Mapping Precipitation, Temperature, and Evapotranspiration in the Mkomazi River Basin, Tanzania
AbstractIt is still a challenge to provide spatially explicit predictions of climate parameters in African regions of complex relief, where meteorological information is scarce. Here we predict rainfall, temperature, and reference evapotranspiration (ETo) for the southern Mkomazi River Basin in Northeastern Tanzania, East Africa, by means of regression-based, digital elevation models (DEM) at 90 m spatial-resolution and geographic information systems (GIS) techniques. We mapped rainfall for the period 1964–2010. The models accounted for orographic factors which strongly influenced the spatial variability of rainfall in the region. According to orography, the area was divided into three zones for modelling rainfall: windward, leeward, and transition zone. Rainfall indicates high spatial and temporal variability dominated by equatorial East-African climate circulation systems. Maximum and minimum temperatures were modelled for the period 1989–1994, the models accounted only for the altitude gradient. Mean temperature was calculated by arithmetic mean of maximum and minimum temperatures maps in ArcGIS. ETo was estimated in ArcGIS following the method described by Hargreaves and Samani. The maps were made on a monthly basis for rainfall, ETo, and mean, maximum, and minimum temperatures. The obtained maps are useful for the purpose of agriculture, ecological, and water resources management. View Full-Text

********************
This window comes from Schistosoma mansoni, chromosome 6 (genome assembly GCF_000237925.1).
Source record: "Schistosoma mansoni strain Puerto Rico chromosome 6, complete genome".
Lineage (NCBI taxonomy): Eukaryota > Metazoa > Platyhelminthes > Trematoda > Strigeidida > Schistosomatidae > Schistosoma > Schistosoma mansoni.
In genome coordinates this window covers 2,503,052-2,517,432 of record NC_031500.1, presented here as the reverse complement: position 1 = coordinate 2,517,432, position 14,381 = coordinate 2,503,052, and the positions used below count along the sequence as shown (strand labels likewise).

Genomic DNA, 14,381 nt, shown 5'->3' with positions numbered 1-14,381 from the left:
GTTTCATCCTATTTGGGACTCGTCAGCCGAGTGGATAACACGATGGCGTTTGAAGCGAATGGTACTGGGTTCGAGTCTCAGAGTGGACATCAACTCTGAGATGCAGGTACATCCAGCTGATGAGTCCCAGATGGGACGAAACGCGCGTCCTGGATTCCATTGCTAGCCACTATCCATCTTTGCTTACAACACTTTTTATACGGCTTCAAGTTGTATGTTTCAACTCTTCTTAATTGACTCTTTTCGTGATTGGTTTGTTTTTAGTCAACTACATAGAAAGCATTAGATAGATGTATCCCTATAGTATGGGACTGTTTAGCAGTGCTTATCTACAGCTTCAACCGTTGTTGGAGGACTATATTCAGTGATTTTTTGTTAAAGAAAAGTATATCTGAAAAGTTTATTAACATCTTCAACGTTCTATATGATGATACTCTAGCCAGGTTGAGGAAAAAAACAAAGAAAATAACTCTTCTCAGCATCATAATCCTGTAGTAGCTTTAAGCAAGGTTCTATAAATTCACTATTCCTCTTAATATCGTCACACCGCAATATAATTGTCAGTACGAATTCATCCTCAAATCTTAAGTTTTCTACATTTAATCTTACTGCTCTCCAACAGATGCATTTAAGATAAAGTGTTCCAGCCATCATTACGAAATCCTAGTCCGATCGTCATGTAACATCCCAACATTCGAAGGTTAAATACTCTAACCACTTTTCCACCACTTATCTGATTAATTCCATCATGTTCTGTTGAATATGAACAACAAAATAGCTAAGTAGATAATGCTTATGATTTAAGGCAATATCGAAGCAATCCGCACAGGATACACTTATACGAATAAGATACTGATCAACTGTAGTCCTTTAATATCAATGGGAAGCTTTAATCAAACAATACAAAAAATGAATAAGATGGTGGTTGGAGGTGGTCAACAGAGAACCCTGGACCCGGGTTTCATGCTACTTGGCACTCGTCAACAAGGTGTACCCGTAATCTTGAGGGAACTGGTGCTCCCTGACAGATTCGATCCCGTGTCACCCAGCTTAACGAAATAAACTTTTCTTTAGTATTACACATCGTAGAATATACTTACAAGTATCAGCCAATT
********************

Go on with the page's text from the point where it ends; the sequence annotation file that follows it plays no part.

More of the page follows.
- Supplementary File 1:
PDF-Document (PDF, 66 KB)
Share & Cite This Article
Mmbando, G.A.; Kleyer, M. Mapping Precipitation, Temperature, and Evapotranspiration in the Mkomazi River Basin, Tanzania. Climate 2018, 6, 63.
Mmbando GA, Kleyer M. Mapping Precipitation, Temperature, and Evapotranspiration in the Mkomazi River Basin, Tanzania. Climate. 2018; 6(3):63.Chicago/Turabian Style
Mmbando, Godfrey A.; Kleyer, Michael. 2018. "Mapping Precipitation, Temperature, and Evapotranspiration in the Mkomazi River Basin, Tanzania." Climate 6, no. 3: 63.
Note that from the first issue of 2016, MDPI journals use article numbers instead of page numbers. See further details here.